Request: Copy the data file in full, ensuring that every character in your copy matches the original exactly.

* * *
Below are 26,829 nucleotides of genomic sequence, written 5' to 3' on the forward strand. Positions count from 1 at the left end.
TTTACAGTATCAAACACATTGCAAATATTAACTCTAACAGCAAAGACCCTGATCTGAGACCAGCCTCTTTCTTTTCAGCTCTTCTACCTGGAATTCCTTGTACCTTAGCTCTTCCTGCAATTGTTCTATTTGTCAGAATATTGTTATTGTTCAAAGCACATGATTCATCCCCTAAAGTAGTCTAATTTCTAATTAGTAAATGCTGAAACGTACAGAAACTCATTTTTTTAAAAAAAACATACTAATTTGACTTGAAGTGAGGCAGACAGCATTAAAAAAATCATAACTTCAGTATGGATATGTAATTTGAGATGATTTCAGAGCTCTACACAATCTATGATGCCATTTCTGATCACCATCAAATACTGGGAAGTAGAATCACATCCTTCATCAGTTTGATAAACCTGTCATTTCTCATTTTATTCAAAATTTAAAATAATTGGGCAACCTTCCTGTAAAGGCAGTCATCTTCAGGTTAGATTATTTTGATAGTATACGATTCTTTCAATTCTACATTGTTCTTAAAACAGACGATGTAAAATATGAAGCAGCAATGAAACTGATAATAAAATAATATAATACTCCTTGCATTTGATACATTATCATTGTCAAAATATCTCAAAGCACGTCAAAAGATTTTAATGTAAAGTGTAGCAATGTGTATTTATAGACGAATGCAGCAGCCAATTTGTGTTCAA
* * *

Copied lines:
Below are 26,829 nucleotides of genomic sequence, written 5' to 3' on the forward strand. Positions count from 1 at the left end.
TTTACAGTATCAAACACATTGCAAATATTAACTCTAACAGCAAAGACCCTGATCTGAGACCAGCCTCTTTCTTTTCAGCTCTTCTACCTGGAATTCCTTGTACCTTAGCTCTTCCTGCAATTGTTCTATTTGTCAGAATATTGTTATTGTTCAAAGCACATGATTCATCCCCTAAAGTAGTCTAATTTCTAATTAGTAAATGCTGAAACGTACAGAAACTCATTTTTTTAAAAAAAACATACTAATTTGACTTGAAGTGAGGCAGACAGCATTAAAAAAATCATAACTTCAGTATGGATATGTAATTTGAGATGATTTCAGAGCTCTACACAATCTATGATGCCATTTCTGATCACCATCAAATACTGGGAAGTAGAATCACATCCTTCATCAGTTTGATAAACCTGTCATTTCTCATTTTATTCAAAATTTAAAATAATTGGGCAACCTTCCTGTAAAGGCAGTCATCTTCAGGTTAGATTATTTTGATAGTATACGATTCTTTCAATTCTACATTGTTCTTAAAACAGACGATGTAAAATATGAAGCAGCAATGAAACTGATAATAAAATAATATAATACTCCTTGCATTTGATACATTATCATTGTCAAAATATCTCAAAGCACGTCAAAAGATTTTAATGTAAAGTGTAGCAATGTGTATTTATAGACGAATGCAGCAGCCAATTTGTGTTCAA